Photo Credit: Courtesy: Divya Jyoti Jagrati Sansthan
Last month, Ashutosh Maharaj, the head of the Divya Jyoti Jagriti Sansthan, completed two years in a freezer.
Doctors declared Maharaj clinically dead after he collapsed following complaints of severe chest pains on January 28, 2014. But Maharaj’s followers insist that he is actually in a deep state of meditation in a freezer set up to simulate Himalayan conditions, and will wake up soon.
With its headquarters in a large ashram in Nurmahal village in Jalandhar district, the Divya Jyoti Jagriti Sansthan is one of Punjab’s biggest Deras, or religious sects. It is perhaps the fourth-most popular sect in the state, after the Dera Sacha Sauda, the Dera Beas and the Nirankaris. The Sanstha runs 36 centres in Punjab and 109 elsewhere, including some abroad.
In December 2014, the Punjab and Haryana High Court directed the state government to cremate Ashutosh Maharaj’s body within 15 days. But last September, it decided that the courts should not interfere in religious issues and left it to the Dera management to decide how it wanted to dispose of the body. The management has not yet filed a reply. The case comes up for hearing again on February 24.
Deras a touchy subject
There are some 300-odd Deras in Punjab and adjoining Haryana, each with lakhs of followers, crores of rupees in assets and leaders who project themselves as being larger than life. Gurmeet Ram Rahim Singh, the flamboyant head of the Sirsa-based Dera Sacha Sauda, is one of the better-known gurus, thanks to his starring role in two self-produced films.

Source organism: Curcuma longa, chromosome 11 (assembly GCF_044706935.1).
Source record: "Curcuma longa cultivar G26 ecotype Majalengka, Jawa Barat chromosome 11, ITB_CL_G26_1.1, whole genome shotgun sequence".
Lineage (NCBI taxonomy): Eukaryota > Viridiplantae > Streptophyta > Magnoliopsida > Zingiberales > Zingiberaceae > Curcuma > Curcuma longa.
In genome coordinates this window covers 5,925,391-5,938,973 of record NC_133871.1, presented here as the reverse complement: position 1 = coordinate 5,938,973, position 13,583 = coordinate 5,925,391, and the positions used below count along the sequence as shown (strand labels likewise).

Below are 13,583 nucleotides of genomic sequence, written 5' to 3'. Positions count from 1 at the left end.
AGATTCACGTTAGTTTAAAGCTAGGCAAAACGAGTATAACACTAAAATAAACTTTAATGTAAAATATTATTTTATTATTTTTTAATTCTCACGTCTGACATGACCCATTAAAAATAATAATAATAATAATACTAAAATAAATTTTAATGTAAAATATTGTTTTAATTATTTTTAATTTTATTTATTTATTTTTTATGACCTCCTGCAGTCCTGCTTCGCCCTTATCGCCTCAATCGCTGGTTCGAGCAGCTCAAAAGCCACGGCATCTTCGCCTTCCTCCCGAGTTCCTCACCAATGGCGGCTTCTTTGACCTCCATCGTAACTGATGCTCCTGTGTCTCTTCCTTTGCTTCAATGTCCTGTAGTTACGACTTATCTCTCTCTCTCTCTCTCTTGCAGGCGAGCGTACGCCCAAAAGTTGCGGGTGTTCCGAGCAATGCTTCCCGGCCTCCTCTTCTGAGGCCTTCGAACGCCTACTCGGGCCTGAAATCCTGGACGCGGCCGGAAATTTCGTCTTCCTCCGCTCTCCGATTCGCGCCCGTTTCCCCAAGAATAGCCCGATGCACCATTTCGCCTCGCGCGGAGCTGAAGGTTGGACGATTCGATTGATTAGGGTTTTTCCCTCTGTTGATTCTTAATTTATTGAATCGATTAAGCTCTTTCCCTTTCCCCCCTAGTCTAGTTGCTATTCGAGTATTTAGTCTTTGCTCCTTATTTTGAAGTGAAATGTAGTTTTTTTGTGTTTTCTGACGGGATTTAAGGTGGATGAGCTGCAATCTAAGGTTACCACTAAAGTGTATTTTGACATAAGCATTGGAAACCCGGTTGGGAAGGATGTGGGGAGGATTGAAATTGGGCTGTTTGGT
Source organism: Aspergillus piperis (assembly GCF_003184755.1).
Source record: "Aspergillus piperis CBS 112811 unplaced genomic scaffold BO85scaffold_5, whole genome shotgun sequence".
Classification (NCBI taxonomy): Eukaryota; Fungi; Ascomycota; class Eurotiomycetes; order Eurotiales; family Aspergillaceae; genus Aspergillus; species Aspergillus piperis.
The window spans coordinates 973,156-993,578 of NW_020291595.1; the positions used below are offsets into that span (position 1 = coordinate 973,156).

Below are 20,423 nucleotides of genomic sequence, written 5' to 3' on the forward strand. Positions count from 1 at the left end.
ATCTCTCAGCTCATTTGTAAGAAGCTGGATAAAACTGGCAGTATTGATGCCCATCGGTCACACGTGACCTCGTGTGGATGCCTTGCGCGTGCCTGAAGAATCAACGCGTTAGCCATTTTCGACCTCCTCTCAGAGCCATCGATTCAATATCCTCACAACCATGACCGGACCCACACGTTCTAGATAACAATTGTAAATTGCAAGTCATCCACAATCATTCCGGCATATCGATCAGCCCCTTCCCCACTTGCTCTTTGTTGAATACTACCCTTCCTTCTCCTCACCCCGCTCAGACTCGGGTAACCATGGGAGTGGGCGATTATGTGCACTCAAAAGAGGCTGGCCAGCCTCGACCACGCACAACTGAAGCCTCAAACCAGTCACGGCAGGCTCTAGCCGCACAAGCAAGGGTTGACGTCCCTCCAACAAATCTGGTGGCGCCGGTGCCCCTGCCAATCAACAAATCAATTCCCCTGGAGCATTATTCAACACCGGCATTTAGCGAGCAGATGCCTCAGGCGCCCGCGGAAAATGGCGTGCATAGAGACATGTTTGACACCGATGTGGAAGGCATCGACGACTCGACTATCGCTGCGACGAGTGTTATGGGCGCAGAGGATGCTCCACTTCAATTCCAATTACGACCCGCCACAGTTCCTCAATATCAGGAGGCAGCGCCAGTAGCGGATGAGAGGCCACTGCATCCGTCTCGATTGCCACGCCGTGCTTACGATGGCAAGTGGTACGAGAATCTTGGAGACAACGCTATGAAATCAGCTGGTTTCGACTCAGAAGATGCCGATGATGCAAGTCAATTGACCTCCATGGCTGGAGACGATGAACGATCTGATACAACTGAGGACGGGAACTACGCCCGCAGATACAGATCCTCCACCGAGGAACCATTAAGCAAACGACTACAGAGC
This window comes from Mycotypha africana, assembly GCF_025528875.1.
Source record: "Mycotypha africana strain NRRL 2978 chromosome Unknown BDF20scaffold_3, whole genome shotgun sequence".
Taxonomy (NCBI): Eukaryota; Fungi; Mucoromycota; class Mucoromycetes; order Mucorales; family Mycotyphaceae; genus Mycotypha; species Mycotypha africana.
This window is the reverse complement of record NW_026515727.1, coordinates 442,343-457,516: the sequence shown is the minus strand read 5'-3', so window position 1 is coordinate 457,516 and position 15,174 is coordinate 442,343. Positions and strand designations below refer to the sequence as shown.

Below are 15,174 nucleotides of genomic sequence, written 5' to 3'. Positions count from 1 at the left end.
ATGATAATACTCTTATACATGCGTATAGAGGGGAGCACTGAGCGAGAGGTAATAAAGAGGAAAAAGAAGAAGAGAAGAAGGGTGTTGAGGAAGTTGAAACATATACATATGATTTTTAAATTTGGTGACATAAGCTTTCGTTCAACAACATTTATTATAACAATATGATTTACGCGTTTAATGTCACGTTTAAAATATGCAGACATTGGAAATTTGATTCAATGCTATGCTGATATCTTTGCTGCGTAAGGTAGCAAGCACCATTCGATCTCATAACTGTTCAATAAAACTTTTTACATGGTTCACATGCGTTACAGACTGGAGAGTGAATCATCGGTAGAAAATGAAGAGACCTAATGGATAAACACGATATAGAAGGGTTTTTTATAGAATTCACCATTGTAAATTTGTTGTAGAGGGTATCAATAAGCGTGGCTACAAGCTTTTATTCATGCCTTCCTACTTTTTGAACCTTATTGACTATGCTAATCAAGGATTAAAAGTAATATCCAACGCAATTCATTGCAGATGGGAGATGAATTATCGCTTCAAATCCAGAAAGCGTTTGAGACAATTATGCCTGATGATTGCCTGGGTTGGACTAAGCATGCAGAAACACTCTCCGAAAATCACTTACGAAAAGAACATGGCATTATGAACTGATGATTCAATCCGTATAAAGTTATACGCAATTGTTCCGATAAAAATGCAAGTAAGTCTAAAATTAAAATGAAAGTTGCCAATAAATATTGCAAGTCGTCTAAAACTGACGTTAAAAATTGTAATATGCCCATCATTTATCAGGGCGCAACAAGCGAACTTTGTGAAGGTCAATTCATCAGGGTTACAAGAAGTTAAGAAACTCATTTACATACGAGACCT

Conservative Sikhs believe that Deras violate the tenets of Sikhism laid down by the religion’s ten gurus. They believe that the last guru, Gobind Singh, passed on the mantle to the holy book, the Guru Granth Sahib, which now serves as the Sikh community’s permanent spiritual guide.
Deras are seen as controversial because they revolve around living gurus and because they interpret the Guru Granth Sahib differently, or even add to it.
The majority of Dera followers belong to the Dalit community, which constitutes 32% of Punjab’s population and wields considerable influence.
It is no wonder then the Shiromani Akali Dal-Bharatiya Janata Party state government in Punjab has tiptoed around the Ashutosh Maharaj case and other controversies related to Deras.
In fact, after the chief of the Divya Jyoti Jagriti Sansthan was declared clinically dead, the state government strengthened security around the Dera, allowing his followers decide who was to be granted access. The media was banned and only those cleared by a control room set up by Dera staff were permitted to enter.
Set up in 1983 by Ashutosh Maharaj, the Divya Jyoti Jagriti Sansthan runs spiritual programmes and several social welfare projects, including programmes for the blind and physically disabled, for convicts and drug addicts.
Since many Sikhs objected to the idea of living guru, Maharaj had to be provided with heavy security. After militants issued death threats against him, he was banned from holding public programmes.
Weeks after Maharaj died, a resident of Bihar, Dalip Kumar Jha, claimed he was the Dera chief’s son and said he should be allowed to perform Maharaj’s last rites. He claimed that Maharaj was a resident of Bihar who had deserted his family before founding the Dera. The court is yet to take a decision on his plea which is being hotly contested by the Dera management. At stake is property worth crores of rupees.